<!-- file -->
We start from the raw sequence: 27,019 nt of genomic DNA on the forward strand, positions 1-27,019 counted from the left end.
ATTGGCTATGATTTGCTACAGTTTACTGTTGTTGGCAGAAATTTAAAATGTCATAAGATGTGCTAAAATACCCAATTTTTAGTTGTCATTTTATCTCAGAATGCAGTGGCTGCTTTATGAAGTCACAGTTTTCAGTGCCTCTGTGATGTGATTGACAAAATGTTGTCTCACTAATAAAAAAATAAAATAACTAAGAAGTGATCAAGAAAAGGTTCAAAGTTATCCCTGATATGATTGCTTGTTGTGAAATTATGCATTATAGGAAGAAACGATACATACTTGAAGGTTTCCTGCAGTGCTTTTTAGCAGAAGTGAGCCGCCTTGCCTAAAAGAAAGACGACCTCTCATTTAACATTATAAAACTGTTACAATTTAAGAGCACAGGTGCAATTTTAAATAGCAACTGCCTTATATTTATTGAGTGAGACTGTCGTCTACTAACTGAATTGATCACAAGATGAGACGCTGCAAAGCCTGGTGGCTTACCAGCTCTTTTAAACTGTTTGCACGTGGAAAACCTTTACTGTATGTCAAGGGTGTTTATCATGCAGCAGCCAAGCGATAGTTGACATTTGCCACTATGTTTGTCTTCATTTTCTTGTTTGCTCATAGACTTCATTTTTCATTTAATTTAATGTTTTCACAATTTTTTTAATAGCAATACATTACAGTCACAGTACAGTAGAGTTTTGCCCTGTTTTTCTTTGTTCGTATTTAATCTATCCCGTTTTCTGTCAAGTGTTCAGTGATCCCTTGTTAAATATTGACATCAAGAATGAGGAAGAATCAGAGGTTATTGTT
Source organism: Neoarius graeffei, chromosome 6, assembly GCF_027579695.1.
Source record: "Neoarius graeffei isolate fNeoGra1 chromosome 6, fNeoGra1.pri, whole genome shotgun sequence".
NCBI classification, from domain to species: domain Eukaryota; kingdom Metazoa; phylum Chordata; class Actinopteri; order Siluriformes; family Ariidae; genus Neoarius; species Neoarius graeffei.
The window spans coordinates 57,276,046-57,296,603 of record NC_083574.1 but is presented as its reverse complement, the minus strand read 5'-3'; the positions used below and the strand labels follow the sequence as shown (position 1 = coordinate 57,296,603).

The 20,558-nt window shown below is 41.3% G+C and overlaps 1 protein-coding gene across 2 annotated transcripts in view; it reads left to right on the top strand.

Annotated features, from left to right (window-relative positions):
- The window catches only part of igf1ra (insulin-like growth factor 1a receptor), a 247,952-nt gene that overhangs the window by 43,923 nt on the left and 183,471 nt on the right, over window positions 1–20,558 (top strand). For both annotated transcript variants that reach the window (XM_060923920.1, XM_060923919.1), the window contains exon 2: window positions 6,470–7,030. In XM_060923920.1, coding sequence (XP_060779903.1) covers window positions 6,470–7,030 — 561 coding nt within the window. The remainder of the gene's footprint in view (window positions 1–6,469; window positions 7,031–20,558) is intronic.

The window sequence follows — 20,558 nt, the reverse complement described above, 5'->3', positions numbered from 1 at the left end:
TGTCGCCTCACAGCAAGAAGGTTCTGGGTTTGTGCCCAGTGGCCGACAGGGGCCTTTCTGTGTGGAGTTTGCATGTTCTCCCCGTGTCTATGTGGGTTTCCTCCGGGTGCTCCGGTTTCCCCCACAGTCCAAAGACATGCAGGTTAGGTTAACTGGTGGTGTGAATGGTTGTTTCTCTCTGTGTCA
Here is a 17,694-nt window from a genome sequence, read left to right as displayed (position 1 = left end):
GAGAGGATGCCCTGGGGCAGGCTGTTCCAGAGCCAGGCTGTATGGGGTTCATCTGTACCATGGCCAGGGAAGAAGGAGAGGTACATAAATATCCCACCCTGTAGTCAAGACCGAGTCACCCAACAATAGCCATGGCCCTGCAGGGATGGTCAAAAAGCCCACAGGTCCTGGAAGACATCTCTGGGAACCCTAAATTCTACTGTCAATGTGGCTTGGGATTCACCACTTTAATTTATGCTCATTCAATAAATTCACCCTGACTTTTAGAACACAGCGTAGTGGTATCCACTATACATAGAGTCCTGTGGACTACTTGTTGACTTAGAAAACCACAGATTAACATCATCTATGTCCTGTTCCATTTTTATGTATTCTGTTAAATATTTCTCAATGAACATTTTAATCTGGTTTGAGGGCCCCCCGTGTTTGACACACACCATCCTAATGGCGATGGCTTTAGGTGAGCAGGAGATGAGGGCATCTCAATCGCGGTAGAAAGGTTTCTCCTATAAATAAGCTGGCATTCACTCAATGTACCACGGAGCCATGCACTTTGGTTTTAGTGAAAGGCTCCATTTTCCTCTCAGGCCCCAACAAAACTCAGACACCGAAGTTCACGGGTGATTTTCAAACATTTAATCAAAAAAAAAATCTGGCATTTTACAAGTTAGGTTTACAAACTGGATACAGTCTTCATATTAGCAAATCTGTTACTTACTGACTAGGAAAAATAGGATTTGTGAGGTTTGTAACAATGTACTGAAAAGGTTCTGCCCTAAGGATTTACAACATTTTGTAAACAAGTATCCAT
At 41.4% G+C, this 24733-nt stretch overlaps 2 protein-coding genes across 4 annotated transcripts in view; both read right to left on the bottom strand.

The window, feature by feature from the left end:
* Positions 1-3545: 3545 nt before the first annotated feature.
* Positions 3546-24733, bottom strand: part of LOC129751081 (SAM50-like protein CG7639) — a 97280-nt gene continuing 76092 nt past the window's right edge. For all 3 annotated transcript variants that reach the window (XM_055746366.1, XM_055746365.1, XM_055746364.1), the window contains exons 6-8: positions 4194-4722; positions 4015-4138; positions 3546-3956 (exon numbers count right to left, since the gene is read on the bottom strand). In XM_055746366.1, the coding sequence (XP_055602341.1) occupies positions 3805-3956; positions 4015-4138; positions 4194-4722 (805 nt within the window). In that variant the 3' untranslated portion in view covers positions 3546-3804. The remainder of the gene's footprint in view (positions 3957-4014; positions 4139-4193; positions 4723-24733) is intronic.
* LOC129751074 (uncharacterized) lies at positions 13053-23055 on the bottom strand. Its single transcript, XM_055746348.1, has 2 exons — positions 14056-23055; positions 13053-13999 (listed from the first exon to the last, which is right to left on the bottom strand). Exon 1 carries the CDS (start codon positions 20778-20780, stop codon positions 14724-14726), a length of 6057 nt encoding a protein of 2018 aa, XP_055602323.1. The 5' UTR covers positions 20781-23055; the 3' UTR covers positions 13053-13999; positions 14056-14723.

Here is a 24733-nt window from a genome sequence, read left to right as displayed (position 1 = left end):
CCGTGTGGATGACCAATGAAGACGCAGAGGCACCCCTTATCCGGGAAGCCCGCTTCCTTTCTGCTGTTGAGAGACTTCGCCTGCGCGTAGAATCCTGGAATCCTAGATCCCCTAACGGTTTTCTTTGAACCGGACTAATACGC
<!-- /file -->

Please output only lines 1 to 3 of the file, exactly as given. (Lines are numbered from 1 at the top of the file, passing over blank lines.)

We start from the raw sequence: 27,019 nt of genomic DNA on the forward strand, positions 1-27,019 counted from the left end.
ATTGGCTATGATTTGCTACAGTTTACTGTTGTTGGCAGAAATTTAAAATGTCATAAGATGTGCTAAAATACCCAATTTTTAGTTGTCATTTTATCTCAGAATGCAGTGGCTGCTTTATGAAGTCACAGTTTTCAGTGCCTCTGTGATGTGATTGACAAAATGTTGTCTCACTAATAAAAAAATAAAATAACTAAGAAGTGATCAAGAAAAGGTTCAAAGTTATCCCTGATATGATTGCTTGTTGTGAAATTATGCATTATAGGAAGAAACGATACATACTTGAAGGTTTCCTGCAGTGCTTTTTAGCAGAAGTGAGCCGCCTTGCCTAAAAGAAAGACGACCTCTCATTTAACATTATAAAACTGTTACAATTTAAGAGCACAGGTGCAATTTTAAATAGCAACTGCCTTATATTTATTGAGTGAGACTGTCGTCTACTAACTGAATTGATCACAAGATGAGACGCTGCAAAGCCTGGTGGCTTACCAGCTCTTTTAAACTGTTTGCACGTGGAAAACCTTTACTGTATGTCAAGGGTGTTTATCATGCAGCAGCCAAGCGATAGTTGACATTTGCCACTATGTTTGTCTTCATTTTCTTGTTTGCTCATAGACTTCATTTTTCATTTAATTTAATGTTTTCACAATTTTTTTAATAGCAATACATTACAGTCACAGTACAGTAGAGTTTTGCCCTGTTTTTCTTTGTTCGTATTTAATCTATCCCGTTTTCTGTCAAGTGTTCAGTGATCCCTTGTTAAATATTGACATCAAGAATGAGGAAGAATCAGAGGTTATTGTT
Source organism: Neoarius graeffei, chromosome 6, assembly GCF_027579695.1.